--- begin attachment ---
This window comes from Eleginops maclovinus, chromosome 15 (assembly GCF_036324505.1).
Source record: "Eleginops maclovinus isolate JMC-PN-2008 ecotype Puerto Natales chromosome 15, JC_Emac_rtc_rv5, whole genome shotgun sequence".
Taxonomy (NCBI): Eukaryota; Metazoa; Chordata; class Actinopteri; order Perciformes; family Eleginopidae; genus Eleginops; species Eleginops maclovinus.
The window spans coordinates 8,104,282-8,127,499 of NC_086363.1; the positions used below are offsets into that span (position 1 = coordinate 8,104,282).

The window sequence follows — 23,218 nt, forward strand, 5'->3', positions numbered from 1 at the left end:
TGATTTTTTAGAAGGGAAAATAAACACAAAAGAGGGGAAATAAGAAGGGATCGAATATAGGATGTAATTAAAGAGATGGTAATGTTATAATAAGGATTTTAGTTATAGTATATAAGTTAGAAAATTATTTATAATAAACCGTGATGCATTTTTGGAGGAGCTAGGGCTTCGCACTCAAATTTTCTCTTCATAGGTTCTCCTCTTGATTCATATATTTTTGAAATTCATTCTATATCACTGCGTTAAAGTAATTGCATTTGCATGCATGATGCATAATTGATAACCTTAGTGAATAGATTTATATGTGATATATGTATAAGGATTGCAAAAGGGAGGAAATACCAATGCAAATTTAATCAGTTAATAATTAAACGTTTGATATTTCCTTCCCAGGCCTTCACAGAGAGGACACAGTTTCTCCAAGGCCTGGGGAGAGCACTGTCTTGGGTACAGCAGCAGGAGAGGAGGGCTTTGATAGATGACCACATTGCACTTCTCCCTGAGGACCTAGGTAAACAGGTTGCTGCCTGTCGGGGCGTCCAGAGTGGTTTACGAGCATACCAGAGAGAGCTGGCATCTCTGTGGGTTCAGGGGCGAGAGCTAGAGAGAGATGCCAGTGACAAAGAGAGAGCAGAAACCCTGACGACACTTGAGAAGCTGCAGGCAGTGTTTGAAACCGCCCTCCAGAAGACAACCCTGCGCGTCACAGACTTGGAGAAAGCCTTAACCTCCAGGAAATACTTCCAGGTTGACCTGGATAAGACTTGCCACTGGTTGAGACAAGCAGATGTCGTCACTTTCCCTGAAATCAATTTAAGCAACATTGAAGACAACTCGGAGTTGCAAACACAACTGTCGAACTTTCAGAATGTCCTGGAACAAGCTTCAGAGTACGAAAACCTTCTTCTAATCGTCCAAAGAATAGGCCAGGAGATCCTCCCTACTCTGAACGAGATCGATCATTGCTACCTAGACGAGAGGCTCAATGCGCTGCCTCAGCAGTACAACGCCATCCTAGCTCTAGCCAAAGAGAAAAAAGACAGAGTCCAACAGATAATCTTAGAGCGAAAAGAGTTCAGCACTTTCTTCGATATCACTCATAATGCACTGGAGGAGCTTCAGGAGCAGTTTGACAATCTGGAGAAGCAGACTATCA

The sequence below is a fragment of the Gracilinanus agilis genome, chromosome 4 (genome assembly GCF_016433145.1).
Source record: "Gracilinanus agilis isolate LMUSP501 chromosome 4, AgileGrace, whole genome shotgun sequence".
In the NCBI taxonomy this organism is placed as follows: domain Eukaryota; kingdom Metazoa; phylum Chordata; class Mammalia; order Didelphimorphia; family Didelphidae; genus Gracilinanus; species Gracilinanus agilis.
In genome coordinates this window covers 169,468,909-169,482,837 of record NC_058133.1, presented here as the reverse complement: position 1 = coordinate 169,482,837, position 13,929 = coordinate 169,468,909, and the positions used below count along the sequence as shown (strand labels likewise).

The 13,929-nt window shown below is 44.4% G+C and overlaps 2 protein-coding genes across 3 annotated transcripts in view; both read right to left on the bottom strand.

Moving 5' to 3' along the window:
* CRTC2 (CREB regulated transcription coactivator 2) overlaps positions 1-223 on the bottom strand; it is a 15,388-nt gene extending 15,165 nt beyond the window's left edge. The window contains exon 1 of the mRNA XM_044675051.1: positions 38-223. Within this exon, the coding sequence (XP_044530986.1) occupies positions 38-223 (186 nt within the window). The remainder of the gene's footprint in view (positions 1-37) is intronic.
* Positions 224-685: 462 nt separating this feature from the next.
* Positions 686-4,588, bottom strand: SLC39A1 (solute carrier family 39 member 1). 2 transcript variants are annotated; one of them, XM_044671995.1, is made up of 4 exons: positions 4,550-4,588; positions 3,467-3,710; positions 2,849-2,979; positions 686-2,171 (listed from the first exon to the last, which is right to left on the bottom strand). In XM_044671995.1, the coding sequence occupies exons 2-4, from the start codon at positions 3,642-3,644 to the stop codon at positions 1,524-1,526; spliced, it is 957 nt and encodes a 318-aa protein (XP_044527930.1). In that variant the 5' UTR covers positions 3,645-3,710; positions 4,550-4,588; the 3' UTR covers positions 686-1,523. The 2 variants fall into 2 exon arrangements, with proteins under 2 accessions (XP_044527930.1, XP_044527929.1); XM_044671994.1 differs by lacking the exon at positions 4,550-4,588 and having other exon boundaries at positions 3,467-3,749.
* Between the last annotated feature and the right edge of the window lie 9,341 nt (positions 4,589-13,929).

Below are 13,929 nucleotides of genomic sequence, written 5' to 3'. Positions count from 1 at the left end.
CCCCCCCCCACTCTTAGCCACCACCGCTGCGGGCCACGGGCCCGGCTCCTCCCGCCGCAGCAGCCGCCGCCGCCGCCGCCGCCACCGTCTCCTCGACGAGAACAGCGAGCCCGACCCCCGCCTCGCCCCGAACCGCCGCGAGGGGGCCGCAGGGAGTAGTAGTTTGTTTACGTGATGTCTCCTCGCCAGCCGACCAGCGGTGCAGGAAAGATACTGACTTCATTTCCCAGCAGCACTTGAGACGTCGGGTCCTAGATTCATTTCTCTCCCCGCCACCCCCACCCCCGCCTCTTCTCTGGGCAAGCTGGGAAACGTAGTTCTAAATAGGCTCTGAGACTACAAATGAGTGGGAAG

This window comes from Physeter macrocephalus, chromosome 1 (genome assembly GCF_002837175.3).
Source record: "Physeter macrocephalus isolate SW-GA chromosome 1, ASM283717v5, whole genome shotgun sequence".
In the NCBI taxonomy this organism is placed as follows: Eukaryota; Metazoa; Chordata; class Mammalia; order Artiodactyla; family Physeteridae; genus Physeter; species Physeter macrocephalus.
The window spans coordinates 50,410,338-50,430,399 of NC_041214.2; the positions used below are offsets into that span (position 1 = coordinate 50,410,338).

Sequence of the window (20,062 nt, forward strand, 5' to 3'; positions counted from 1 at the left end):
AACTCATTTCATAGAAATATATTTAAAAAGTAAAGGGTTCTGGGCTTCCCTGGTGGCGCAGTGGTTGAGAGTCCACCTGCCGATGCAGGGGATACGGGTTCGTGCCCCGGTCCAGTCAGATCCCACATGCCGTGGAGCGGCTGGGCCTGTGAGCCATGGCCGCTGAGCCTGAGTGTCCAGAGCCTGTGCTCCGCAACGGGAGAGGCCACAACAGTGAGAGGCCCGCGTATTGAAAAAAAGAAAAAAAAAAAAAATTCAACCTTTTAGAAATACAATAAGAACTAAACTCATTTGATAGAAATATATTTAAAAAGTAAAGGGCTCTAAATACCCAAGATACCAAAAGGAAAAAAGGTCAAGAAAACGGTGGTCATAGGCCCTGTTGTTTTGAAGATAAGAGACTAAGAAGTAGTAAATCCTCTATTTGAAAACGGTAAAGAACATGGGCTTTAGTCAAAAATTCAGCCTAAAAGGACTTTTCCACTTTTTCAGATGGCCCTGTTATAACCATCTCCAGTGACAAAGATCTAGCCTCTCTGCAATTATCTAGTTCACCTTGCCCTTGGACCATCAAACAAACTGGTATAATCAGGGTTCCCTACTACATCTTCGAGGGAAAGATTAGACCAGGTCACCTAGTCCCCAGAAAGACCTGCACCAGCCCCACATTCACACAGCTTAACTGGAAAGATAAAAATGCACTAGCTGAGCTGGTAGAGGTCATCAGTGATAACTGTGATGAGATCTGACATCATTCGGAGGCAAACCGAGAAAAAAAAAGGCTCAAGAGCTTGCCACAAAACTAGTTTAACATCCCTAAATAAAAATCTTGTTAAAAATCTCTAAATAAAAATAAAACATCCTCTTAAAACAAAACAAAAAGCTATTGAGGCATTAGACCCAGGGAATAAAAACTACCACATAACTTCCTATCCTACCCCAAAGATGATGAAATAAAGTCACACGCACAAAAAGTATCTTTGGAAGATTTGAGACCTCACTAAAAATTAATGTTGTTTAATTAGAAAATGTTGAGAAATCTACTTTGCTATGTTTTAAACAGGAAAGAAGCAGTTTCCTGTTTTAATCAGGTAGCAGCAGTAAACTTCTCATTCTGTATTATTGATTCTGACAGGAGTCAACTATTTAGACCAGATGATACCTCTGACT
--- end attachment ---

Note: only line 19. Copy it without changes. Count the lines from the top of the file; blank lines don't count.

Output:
This window comes from Physeter macrocephalus, chromosome 1 (genome assembly GCF_002837175.3).